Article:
It was from there that we would, in one big move, hoist each bag through the doors, down the dozen or so stairs, and swing it counter-clockwise 180° into the side opening of the dumpster at the bottom left side of the stairs. The space where that final, semi-circular sling to the left took place was normally a drive-thru drop-off point for parents leaving their kids. Conveniently, the primary building entrance was to the right and the big building rear entrance to the left. On the day in question, however, this space was parked-in with a row of cars, as depicted below.

It wouldn't take a rocket scientist to realise what would emanate from the back end of the bags in full swing. Indeed, none of us were rocket scientists and we all knew full well what we were doing when we began to increase the amount of oomph in our carries, hurling the bags into the back of the dumpster with a bang.

I can still picture Brian Haley's range of expression fall from full-on belly laughter to stone-dead seriousness all in one moment, the moment I had revolutionized our semi-circular swing into an all-out hammer throw. I amused Brian Haley easily, and he was my most enduring audience, as we'd end up being the only students who shared a home room each of our eight years.

Anyway, in the process of spinning like a top, I was veering closer to the parked cars than was remotely necessary, which was kind of the point: Our desire was to get the stream going in the direction of the wind-shields. As a result, the only glass unsoiled by that and several previous tosses were the glass doors through which Sister Linda had been watching for who knows how long. She had quite a picturesque perspective at the primary building entrance opposite our launching pad.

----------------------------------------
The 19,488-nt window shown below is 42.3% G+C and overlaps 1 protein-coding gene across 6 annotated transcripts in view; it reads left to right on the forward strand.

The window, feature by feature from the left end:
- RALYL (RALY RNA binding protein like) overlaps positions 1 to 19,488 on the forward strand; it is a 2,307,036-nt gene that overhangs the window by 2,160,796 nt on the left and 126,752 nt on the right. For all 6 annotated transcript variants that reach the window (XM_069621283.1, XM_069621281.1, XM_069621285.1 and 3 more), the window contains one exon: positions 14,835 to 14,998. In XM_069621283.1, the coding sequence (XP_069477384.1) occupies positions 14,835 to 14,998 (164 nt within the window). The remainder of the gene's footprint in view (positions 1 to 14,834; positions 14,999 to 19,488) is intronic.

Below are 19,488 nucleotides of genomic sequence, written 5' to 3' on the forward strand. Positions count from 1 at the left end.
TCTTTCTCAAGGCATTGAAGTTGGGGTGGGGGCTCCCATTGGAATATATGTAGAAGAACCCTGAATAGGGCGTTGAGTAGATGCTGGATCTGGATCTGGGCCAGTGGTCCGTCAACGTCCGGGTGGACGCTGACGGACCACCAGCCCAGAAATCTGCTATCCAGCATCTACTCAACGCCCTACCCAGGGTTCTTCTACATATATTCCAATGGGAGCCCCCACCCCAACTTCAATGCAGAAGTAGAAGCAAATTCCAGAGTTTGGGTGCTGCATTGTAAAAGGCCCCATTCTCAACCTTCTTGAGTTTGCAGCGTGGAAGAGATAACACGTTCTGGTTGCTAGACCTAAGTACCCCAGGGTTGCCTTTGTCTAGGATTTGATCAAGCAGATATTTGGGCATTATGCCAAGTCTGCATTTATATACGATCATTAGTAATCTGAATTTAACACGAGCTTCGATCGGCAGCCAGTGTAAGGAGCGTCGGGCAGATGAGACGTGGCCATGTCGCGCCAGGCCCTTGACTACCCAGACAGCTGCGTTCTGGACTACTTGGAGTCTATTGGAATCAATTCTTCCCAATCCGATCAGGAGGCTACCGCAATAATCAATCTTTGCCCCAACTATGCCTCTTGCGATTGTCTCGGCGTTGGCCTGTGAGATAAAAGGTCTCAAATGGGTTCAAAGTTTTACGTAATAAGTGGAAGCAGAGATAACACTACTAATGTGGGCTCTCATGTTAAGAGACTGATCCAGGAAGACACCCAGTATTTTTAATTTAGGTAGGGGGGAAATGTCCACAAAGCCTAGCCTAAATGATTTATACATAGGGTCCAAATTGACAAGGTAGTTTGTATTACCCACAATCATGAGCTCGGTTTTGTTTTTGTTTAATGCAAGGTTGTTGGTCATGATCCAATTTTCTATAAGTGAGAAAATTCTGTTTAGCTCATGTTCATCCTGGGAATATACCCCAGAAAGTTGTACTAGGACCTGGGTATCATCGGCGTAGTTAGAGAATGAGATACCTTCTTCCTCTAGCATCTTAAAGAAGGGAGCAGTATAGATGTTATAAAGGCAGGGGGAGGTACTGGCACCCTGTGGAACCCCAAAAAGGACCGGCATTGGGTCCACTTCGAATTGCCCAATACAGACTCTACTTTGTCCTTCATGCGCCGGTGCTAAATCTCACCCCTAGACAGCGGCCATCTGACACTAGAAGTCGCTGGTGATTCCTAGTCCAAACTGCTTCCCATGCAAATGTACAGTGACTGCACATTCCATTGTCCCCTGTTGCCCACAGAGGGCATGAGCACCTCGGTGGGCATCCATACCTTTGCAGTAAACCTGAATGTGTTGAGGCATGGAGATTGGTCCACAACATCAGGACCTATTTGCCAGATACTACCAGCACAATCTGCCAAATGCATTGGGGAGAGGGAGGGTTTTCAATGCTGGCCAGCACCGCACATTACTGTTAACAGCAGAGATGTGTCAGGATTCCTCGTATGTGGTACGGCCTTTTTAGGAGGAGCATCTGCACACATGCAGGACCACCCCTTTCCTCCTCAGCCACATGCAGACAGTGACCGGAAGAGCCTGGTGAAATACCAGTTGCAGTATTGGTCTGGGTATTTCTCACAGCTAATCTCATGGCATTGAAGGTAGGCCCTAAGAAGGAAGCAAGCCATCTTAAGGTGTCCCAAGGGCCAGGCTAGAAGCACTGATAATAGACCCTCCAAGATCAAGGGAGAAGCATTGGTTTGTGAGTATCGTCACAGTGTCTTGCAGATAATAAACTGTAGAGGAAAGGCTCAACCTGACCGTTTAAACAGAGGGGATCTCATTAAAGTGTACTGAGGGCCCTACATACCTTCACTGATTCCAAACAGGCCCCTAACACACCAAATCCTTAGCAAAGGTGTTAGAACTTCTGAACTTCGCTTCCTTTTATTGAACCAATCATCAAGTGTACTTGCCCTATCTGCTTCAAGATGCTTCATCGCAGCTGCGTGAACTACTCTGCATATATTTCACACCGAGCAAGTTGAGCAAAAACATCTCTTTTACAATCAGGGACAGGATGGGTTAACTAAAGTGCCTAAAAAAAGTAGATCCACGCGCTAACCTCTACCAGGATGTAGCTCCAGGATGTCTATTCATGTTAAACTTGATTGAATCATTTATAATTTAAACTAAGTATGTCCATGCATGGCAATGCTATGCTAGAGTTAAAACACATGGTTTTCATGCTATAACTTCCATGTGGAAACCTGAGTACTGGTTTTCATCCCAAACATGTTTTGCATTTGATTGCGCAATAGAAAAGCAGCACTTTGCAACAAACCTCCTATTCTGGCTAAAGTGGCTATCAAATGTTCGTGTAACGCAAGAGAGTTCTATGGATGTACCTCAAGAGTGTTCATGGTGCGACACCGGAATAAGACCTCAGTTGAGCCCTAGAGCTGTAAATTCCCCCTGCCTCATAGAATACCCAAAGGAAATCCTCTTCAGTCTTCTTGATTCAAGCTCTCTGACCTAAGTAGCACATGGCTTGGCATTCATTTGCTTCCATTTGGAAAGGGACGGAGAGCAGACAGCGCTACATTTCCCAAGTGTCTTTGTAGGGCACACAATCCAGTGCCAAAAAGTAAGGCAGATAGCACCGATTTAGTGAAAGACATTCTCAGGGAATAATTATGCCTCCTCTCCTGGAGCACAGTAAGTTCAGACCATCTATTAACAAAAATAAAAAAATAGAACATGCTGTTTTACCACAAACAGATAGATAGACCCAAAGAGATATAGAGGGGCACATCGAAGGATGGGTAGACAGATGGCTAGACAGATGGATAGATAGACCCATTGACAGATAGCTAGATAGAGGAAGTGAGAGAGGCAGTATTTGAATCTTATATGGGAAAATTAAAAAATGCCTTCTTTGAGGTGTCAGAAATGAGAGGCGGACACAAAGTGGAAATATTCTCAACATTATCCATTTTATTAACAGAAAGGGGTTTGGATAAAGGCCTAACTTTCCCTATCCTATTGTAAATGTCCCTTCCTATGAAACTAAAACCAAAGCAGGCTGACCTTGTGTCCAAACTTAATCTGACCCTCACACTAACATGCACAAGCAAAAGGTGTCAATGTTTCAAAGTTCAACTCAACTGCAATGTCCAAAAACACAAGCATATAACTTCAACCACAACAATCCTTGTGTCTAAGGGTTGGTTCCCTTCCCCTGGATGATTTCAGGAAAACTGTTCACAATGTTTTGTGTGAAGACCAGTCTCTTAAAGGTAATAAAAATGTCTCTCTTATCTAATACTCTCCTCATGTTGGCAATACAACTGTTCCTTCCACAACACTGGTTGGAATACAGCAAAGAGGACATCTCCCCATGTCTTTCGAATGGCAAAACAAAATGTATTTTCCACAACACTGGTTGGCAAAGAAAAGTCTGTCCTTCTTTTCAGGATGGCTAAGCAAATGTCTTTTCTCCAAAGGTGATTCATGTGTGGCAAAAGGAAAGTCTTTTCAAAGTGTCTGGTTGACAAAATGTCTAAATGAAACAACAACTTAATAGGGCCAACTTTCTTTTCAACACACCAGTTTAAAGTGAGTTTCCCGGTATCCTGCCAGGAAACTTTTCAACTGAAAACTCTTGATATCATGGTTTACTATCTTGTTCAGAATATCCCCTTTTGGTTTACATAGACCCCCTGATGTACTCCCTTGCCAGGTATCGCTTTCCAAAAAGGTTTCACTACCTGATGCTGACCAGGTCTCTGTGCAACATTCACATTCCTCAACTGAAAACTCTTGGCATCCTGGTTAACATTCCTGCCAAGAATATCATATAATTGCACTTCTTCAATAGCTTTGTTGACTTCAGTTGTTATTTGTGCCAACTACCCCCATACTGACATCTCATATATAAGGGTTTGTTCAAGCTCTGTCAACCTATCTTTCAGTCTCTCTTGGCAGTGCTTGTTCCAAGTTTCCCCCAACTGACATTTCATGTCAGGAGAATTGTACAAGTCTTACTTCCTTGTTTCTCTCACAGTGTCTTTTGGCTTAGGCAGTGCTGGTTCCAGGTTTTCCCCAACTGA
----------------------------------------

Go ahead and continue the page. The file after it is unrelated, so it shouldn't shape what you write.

One or more things led to another, which had Miss Richardson at the top of the stairs just outside the big building doors, Sister Linda several feet below at ground level on the concrete slab outside the primary building doors, and Jeff Higgins, Brian Haley, Tom Pearson, and me sprinkled up and down the stairs between them.

In retrospect, it is fitting that Miss Richardson was towering over Sister Linda when she put her in her place, but what I've never known for sure is why she took our side with no if, and, or but.

It was not because of our excuse, though she may have used it as one herself in the moment, that normally those cars would not have been there. Upon further consideration, however, maybe there had been a related discussion between faculty about the use of that space that we weren't privy to. At any rate, after Sister Linda had gone, Miss Richardson made clear to us in no uncertain terms that she knew that we knew we were wrong.

In recall of some of the experiences made in that third grade, I find it probable that Sister Linda assisted amply in how she was perceived by others of the faculty, whether through the vine of wider-told childhood traumas, or by way of ill-tasting personal experience made by those who had to deal with her as a colleague. I've always liked to believe that Miss Richardson stood up for us because it was against the monster nun from the primary building. But there is another thing.

Credit this to my buddy Uwe, from when I told him this story: Somebody had to take out the trash.